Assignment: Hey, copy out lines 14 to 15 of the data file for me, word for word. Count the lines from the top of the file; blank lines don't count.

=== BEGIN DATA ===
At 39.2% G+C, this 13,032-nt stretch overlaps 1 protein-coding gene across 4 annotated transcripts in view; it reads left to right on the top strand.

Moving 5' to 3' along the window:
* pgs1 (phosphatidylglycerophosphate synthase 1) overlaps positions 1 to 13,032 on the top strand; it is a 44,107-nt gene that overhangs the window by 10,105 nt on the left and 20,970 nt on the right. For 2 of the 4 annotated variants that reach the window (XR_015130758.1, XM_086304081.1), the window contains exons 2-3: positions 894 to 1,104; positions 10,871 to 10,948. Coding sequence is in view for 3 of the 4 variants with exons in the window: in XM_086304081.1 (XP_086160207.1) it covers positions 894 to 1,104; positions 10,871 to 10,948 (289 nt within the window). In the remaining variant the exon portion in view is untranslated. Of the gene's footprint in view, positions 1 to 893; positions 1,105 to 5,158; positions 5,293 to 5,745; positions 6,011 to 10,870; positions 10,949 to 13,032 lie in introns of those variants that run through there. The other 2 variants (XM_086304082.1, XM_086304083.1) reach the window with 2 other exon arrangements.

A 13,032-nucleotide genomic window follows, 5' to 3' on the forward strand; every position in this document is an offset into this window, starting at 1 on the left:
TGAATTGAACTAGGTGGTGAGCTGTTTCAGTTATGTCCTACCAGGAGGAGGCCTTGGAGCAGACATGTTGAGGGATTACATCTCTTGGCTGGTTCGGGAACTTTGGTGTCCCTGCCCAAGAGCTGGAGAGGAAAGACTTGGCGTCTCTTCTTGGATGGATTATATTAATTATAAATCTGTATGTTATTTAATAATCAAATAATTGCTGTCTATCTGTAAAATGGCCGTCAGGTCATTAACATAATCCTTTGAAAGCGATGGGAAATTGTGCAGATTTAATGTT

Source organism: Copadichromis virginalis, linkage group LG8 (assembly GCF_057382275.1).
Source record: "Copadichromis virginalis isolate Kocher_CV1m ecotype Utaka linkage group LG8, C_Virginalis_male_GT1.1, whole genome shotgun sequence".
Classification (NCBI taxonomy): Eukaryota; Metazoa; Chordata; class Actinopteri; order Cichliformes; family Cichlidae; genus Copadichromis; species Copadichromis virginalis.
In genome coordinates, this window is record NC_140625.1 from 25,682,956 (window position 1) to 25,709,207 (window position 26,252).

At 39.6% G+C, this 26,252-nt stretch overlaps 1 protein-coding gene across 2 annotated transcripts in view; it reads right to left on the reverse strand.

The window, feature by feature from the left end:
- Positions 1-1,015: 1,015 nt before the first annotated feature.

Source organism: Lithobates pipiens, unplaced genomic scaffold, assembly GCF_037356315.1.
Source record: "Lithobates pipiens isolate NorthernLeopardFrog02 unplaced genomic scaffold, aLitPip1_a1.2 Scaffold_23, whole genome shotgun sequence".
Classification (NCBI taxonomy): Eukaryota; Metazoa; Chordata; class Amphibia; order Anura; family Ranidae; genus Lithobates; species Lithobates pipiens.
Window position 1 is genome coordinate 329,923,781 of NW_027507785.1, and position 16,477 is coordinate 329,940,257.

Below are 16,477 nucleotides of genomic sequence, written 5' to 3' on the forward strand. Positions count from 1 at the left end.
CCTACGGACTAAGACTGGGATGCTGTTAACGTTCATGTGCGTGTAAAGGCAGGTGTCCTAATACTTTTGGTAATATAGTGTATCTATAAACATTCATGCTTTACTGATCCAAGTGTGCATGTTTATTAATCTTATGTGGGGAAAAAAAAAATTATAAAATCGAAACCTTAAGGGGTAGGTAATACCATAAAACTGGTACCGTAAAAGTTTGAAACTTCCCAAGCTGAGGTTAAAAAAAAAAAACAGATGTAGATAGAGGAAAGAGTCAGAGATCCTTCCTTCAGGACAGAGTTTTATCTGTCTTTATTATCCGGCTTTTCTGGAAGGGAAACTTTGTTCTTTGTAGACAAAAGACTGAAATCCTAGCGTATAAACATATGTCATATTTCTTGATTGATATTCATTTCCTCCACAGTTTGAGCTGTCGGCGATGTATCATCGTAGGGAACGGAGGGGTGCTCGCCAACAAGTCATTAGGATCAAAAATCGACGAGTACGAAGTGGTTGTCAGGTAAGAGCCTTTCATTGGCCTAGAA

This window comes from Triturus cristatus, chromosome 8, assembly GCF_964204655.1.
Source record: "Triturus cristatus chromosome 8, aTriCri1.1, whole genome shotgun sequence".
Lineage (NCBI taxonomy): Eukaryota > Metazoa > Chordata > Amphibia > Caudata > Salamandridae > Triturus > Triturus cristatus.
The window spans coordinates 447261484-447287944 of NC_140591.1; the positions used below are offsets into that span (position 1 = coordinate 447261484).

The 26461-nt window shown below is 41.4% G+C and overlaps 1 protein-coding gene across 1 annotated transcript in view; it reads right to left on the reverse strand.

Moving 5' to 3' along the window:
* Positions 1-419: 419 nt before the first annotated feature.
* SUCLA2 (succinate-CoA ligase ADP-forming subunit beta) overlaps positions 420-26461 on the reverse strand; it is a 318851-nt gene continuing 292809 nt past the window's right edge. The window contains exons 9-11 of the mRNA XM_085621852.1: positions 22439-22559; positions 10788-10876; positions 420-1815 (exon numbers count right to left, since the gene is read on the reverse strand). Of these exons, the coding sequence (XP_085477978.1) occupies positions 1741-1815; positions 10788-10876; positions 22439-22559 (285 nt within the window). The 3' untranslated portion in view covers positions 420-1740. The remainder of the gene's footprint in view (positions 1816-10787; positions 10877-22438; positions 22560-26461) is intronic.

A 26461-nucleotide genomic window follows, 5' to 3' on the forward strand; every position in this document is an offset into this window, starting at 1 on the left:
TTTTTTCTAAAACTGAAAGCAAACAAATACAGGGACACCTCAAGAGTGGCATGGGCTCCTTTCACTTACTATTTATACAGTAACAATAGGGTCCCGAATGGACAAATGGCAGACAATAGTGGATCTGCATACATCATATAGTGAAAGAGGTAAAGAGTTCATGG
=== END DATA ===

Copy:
Source record: "Lithobates pipiens isolate NorthernLeopardFrog02 unplaced genomic scaffold, aLitPip1_a1.2 Scaffold_23, whole genome shotgun sequence".
Classification (NCBI taxonomy): Eukaryota; Metazoa; Chordata; class Amphibia; order Anura; family Ranidae; genus Lithobates; species Lithobates pipiens.